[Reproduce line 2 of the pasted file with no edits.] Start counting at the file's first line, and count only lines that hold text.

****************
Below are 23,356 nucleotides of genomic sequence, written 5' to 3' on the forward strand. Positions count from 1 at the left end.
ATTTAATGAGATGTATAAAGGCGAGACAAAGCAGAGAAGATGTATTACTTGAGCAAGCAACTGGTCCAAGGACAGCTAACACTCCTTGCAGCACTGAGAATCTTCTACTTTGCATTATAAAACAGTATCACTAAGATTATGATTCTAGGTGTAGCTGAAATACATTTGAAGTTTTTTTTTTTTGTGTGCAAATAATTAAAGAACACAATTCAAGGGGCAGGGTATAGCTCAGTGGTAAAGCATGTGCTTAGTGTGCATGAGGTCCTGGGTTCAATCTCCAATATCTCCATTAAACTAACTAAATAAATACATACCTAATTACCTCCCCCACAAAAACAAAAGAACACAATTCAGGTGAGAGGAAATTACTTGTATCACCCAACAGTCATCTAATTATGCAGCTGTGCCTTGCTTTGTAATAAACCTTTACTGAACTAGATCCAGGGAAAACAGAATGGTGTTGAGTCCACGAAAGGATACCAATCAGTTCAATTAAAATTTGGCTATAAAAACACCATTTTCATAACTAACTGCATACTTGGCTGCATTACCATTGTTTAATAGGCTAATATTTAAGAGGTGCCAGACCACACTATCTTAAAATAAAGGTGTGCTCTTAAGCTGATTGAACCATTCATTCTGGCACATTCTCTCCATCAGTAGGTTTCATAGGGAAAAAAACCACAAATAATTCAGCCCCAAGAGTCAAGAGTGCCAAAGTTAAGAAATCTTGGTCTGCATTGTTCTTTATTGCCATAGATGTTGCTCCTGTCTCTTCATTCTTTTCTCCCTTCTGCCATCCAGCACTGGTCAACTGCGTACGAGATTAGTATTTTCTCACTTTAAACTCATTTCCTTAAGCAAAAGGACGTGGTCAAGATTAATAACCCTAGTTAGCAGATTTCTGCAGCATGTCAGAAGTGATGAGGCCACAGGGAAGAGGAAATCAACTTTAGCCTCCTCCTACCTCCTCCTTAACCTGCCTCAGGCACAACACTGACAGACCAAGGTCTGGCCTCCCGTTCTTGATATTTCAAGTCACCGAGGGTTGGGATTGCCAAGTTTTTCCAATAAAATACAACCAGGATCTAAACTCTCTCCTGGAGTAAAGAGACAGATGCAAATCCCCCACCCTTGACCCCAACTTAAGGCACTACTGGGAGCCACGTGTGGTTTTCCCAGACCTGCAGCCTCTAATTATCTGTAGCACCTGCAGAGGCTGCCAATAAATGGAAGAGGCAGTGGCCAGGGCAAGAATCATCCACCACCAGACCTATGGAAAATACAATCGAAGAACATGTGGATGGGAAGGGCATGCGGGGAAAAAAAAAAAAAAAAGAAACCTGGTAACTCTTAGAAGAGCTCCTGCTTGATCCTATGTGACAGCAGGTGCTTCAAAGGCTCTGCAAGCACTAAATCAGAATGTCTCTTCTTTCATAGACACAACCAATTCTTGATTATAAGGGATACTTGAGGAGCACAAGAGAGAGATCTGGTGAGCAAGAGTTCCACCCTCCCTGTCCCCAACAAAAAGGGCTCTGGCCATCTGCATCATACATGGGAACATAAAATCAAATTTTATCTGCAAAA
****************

ATTTAATGAGATGTATAAAGGCGAGACAAAGCAGAGAAGATGTATTACTTGAGCAAGCAACTGGTCCAAGGACAGCTAACACTCCTTGCAGCACTGAGAATCTTCTACTTTGCATTATAAAACAGTATCACTAAGATTATGATTCTAGGTGTAGCTGAAATACATTTGAAGTTTTTTTTTTTTGTGTGCAAATAATTAAAGAACACAATTCAAGGGGCAGGGTATAGCTCAGTGGTAAAGCATGTGCTTAGTGTGCATGAGGTCCTGGGTTCAATCTCCAATATCTCCATTAAACTAACTAAATAAATACATACCTAATTACCTCCCCCACAAAAACAAAAGAACACAATTCAGGTGAGAGGAAATTACTTGTATCACCCAACAGTCATCTAATTATGCAGCTGTGCCTTGCTTTGTAATAAACCTTTACTGAACTAGATCCAGGGAAAACAGAATGGTGTTGAGTCCACGAAAGGATACCAATCAGTTCAATTAAAATTTGGCTATAAAAACACCATTTTCATAACTAACTGCATACTTGGCTGCATTACCATTGTTTAATAGGCTAATATTTAAGAGGTGCCAGACCACACTATCTTAAAATAAAGGTGTGCTCTTAAGCTGATTGAACCATTCATTCTGGCACATTCTCTCCATCAGTAGGTTTCATAGGGAAAAAAACCACAAATAATTCAGCCCCAAGAGTCAAGAGTGCCAAAGTTAAGAAATCTTGGTCTGCATTGTTCTTTATTGCCATAGATGTTGCTCCTGTCTCTTCATTCTTTTCTCCCTTCTGCCATCCAGCACTGGTCAACTGCGTACGAGATTAGTATTTTCTCACTTTAAACTCATTTCCTTAAGCAAAAGGACGTGGTCAAGATTAATAACCCTAGTTAGCAGATTTCTGCAGCATGTCAGAAGTGATGAGGCCACAGGGAAGAGGAAATCAACTTTAGCCTCCTCCTACCTCCTCCTTAACCTGCCTCAGGCACAACACTGACAGACCAAGGTCTGGCCTCCCGTTCTTGATATTTCAAGTCACCGAGGGTTGGGATTGCCAAGTTTTTCCAATAAAATACAACCAGGATCTAAACTCTCTCCTGGAGTAAAGAGACAGATGCAAATCCCCCACCCTTGACCCCAACTTAAGGCACTACTGGGAGCCACGTGTGGTTTTCCCAGACCTGCAGCCTCTAATTATCTGTAGCACCTGCAGAGGCTGCCAATAAATGGAAGAGGCAGTGGCCAGGGCAAGAATCATCCACCACCAGACCTATGGAAAATACAATCGAAGAACATGTGGATGGGAAGGGCATGCGGGGAAAAAAAAAAAAAAAAGAAACCTGGTAACTCTTAGAAGAGCTCCTGCTTGATCCTATGTGACAGCAGGTGCTTCAAAGGCTCTGCAAGCACTAAATCAGAATGTCTCTTCTTTCATAGACACAACCAATTCTTGATTATAAGGGATACTTGAGGAGCACAAGAGAGAGATCTGGTGAGCAAGAGTTCCACCCTCCCTGTCCCCAACAAAAAGGGCTCTGGCCATCTGCATCATACATGGGAACATAAAATCAAATTTTATCTGCAAAA